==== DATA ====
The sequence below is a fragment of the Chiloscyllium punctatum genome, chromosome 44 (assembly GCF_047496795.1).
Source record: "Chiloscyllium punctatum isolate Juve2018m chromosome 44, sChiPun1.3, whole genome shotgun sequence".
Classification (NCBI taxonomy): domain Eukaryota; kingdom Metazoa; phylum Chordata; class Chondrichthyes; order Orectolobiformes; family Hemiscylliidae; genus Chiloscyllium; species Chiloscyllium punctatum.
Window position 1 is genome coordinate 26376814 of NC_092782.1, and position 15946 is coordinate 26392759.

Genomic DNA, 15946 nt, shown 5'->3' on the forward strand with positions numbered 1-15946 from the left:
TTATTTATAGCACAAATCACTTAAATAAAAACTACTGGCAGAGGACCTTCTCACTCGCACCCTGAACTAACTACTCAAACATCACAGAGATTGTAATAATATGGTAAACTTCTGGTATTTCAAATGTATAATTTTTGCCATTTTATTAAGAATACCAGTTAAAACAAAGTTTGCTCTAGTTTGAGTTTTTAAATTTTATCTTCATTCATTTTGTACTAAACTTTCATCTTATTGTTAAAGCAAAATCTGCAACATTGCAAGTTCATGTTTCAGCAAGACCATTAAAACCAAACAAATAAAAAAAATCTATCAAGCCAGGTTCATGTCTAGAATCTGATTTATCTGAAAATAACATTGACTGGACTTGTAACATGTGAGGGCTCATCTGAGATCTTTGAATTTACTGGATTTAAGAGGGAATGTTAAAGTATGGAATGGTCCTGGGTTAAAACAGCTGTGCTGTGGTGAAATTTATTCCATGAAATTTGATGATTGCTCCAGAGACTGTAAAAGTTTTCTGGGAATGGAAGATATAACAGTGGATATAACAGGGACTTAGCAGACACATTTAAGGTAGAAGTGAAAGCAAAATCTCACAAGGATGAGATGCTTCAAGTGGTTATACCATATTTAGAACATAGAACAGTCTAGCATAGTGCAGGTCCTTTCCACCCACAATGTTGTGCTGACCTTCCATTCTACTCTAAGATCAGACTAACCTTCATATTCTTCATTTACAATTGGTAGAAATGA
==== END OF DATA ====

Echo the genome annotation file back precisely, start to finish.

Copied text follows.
The sequence below is a fragment of the Chiloscyllium punctatum genome, chromosome 44 (assembly GCF_047496795.1).
Source record: "Chiloscyllium punctatum isolate Juve2018m chromosome 44, sChiPun1.3, whole genome shotgun sequence".
Classification (NCBI taxonomy): domain Eukaryota; kingdom Metazoa; phylum Chordata; class Chondrichthyes; order Orectolobiformes; family Hemiscylliidae; genus Chiloscyllium; species Chiloscyllium punctatum.
Window position 1 is genome coordinate 26376814 of NC_092782.1, and position 15946 is coordinate 26392759.

Genomic DNA, 15946 nt, shown 5'->3' on the forward strand with positions numbered 1-15946 from the left:
TTATTTATAGCACAAATCACTTAAATAAAAACTACTGGCAGAGGACCTTCTCACTCGCACCCTGAACTAACTACTCAAACATCACAGAGATTGTAATAATATGGTAAACTTCTGGTATTTCAAATGTATAATTTTTGCCATTTTATTAAGAATACCAGTTAAAACAAAGTTTGCTCTAGTTTGAGTTTTTAAATTTTATCTTCATTCATTTTGTACTAAACTTTCATCTTATTGTTAAAGCAAAATCTGCAACATTGCAAGTTCATGTTTCAGCAAGACCATTAAAACCAAACAAATAAAAAAAATCTATCAAGCCAGGTTCATGTCTAGAATCTGATTTATCTGAAAATAACATTGACTGGACTTGTAACATGTGAGGGCTCATCTGAGATCTTTGAATTTACTGGATTTAAGAGGGAATGTTAAAGTATGGAATGGTCCTGGGTTAAAACAGCTGTGCTGTGGTGAAATTTATTCCATGAAATTTGATGATTGCTCCAGAGACTGTAAAAGTTTTCTGGGAATGGAAGATATAACAGTGGATATAACAGGGACTTAGCAGACACATTTAAGGTAGAAGTGAAAGCAAAATCTCACAAGGATGAGATGCTTCAAGTGGTTATACCATATTTAGAACATAGAACAGTCTAGCATAGTGCAGGTCCTTTCCACCCACAATGTTGTGCTGACCTTCCATTCTACTCTAAGATCAGACTAACCTTCATATTCTTCATTTACAATTGGTAGAAATGA